L’Chaim!” Reb Mimi Feigelson raises her glass of water for the umpteenth time and takes a sip. Fighting off a cold, she has sustained her voice for well over an hour, leading a late-night session on Reb Levi Yitzchak of Berdichev, the Chasidic master, at the Limmud conference.
The water, she’d have you believe, is vodka. This is not so much a class as a dramatic monologue in which she takes on the character of Levi Yitzchak, speaking as a spirit through the body of a woman he has possessed. It is not only a lively way to present his life and teachings, it also recreates the intimacy of a rebbe talking to his followers.
For many years, this animated educator kept a secret: she can lay claim to being the first modern-day Orthodox woman rabbi. A flutter of excitement followed Rabbi Avi Weiss’s announcement a couple of months ago that he was launching a school in New York to train Orthodox women clergy — to be known as maharats (an acronym meaning leaders in law, spirituality and Torah) rather than rabbis. But Reb Mimi was quietly ordained 15 years ago.
Now 45, she comes from a modern Orthodox family who made aliyah from New York when she was eight. She grew up serious about her Jewish studies but she found the Talmud, for girls in those days, a closed book.
When she was 16, she met the rabbi who changed her life, Shlomo Carlebach, the neo-Chasidic master of melody. “I was very involved with Gesher, a youth movement which brought religious and non-religious high-school kids together,” she recalled. “One of the counsellors was one of Reb Shlomo’s talmidim [students].
“He brought me to Reb Shlomo’s moshav in Modi’in. I spent a couple of Shabbatot there. On a soul level, it felt complete truth for me but sociologically, I was out of my element. It was very American and I grew up very Israeli.
“I’d never understand what he was saying because he taught in English. All the hugging and kissing, that didn’t work either. And I was already beginning to toy with the ultra-Orthodox world.”
Spiritually, she was leading a double-life, “normative by day, Charedi by night”. She took a degree at the Hebrew University, dreaming of becoming a history professor, while remaining attracted to the intensity of the strictly Orthodox and their “servitude” to God.
But eventually she realised the Charedi world could not be hers. “My mind was too expansive as a woman. I wanted to learn in ways I couldn’t learn there. I felt my soul was being suffocated.”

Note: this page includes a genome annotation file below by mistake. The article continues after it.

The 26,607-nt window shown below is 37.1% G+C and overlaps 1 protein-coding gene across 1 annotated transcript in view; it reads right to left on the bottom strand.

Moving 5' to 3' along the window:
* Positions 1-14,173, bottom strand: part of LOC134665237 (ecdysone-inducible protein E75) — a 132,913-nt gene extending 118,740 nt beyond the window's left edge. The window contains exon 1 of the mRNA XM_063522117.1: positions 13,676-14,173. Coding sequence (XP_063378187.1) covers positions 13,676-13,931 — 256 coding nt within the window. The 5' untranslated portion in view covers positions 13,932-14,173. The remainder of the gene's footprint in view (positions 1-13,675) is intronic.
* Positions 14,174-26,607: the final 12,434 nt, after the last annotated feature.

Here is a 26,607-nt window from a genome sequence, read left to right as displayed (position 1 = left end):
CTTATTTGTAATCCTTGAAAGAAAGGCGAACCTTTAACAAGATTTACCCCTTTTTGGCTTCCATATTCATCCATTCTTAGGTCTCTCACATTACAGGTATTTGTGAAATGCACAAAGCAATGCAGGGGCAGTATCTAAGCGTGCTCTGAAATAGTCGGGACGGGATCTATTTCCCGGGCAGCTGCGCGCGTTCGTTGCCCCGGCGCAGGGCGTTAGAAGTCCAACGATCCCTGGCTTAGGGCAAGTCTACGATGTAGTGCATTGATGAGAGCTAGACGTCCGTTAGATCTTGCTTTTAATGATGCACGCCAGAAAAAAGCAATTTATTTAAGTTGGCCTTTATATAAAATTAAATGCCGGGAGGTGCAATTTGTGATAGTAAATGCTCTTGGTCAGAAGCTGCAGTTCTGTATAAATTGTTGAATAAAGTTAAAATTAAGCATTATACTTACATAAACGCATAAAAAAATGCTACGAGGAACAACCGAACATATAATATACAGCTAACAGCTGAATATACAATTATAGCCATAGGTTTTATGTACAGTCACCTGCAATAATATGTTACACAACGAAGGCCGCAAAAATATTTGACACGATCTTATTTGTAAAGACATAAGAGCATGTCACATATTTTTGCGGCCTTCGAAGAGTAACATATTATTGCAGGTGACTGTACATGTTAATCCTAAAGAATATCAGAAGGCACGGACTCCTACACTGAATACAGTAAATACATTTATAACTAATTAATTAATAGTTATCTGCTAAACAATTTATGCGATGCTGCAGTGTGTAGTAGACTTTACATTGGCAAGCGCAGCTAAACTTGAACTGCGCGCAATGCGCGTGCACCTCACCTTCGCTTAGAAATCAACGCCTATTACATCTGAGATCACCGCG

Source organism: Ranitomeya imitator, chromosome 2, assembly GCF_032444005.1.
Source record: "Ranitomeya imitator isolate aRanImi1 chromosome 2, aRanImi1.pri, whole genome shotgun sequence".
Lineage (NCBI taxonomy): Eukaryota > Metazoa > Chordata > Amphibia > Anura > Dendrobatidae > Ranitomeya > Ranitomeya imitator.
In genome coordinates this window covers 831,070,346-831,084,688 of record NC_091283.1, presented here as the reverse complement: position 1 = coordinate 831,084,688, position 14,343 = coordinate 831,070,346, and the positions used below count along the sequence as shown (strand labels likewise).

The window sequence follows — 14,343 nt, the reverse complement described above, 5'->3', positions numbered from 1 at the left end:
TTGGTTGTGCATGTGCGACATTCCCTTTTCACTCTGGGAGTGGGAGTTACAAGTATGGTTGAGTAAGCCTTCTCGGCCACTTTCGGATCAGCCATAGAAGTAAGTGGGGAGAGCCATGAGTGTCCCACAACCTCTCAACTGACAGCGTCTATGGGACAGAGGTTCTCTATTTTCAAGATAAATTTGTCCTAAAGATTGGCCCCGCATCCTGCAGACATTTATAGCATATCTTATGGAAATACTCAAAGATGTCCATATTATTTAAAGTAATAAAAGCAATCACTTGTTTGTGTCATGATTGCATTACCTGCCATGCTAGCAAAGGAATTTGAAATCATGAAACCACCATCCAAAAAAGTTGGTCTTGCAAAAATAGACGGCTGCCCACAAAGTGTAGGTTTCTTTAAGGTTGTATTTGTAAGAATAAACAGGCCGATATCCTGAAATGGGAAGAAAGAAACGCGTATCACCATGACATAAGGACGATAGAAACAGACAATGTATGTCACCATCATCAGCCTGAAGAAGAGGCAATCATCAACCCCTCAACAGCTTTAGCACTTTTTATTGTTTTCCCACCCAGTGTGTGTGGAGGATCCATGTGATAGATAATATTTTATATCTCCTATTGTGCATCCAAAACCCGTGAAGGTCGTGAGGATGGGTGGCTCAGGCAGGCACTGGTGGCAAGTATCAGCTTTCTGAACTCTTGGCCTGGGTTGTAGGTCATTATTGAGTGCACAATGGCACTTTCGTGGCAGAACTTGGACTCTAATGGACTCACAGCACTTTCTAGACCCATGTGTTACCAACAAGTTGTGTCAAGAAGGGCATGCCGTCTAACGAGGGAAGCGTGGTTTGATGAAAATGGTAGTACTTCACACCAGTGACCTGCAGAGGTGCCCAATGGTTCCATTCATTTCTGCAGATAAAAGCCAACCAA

So she came back to Reb Shlomo — and immersion in the Chasidic sources. “I was like a kid who went off to college, I came home. I wasn’t a stranger. I started learning with him immediately.
“I’d take every class of his, I’d take notes in every class, I’d go back to the books that were the primary sources, then I’d come back to him with questions. He was a great teacher of Torah, a master of reading the white spaces between the black letters.
“I often use the image that Reb Shlomo gave me the key to the back door. Family uses the back door, guests the front. He gave me the key to the back door in God’s world.”
At the Hebrew University, she switched to graduate study in Chasidism. Her semichah (ordination), she said, was “a natural progression of the learning I had done my whole life. I didn’t set out to be the first female Orthodox rav in the 21st century, I wasn’t looking to make a feminist statement.
“When I said to Reb Shlomo I want your semichah—for me, a way of saying I want to be a link on the chain of tradition that you are bound to — his first response was, ‘But you already have it.’ I said I know, but I want to learn for it in a very specific way.”
She gained the semichah in two stages, firstly in 1994, the last year of Reb Shlomo’s life; and then in 1996, after completing the rabbinics syllabus he had set her along with her chavruta (traditional study partner, who was the son of a distinguished Jewish educator). She went before a “Beth Din of rabbis who functioned as witnesses to Reb Shlomo’s ordination. The semichah was a very private ceremony because it wasn’t meant to be public — I didn’t want to enter into the realm of controversy. And then I became a ‘closet rabbi’.”
When she was later outed as a rabbi in an American Jewish newspaper, “the silence was quite deafening and somewhat painful. There were people in New York who I thought should have picked up a phone to wish me mazeltov and they didn’t.”
It took a few more years before she felt comfortable out of the rabbinical closet. By then she had moved from being associate director of Yakar in Jerusalem to a lecturer in the rabbinic school at the American Jewish University in Los Angeles. Her title is mashpiah ruchanit, spiritual mentor, mashpiah being a word with Chasidic overtones.
Although the rabbinic school is institutionally Conservative, she explained, “I made it very clear when I came that I am an Orthodox rav. I got to my office the first day and there was a sign on the door, ‘Rabbi Mimi Feigelson’. I asked them to remove it. I didn’t want them to call me rabbi — if you see the title rabbi next to a woman’s name, you assume everything except Orthodox.”
So she chose “Reb” — the name used of the Chasidic teachers of old and her mentor, Reb Shlomo Carlebach. “In English, it’s easier because it doesn’t have gender to it. The title I use in Hebrew is ‘Rabbah’, she said.
“It’s a question of title, but not the reality because the reality already exists. It was created when women started learning. When the women’s yeshivot started sprouting, that was the first step to the ordination of women in the Orthodox world. And that I think is the true process because it stems from the learning and tradition creates voice by virtue of learning.”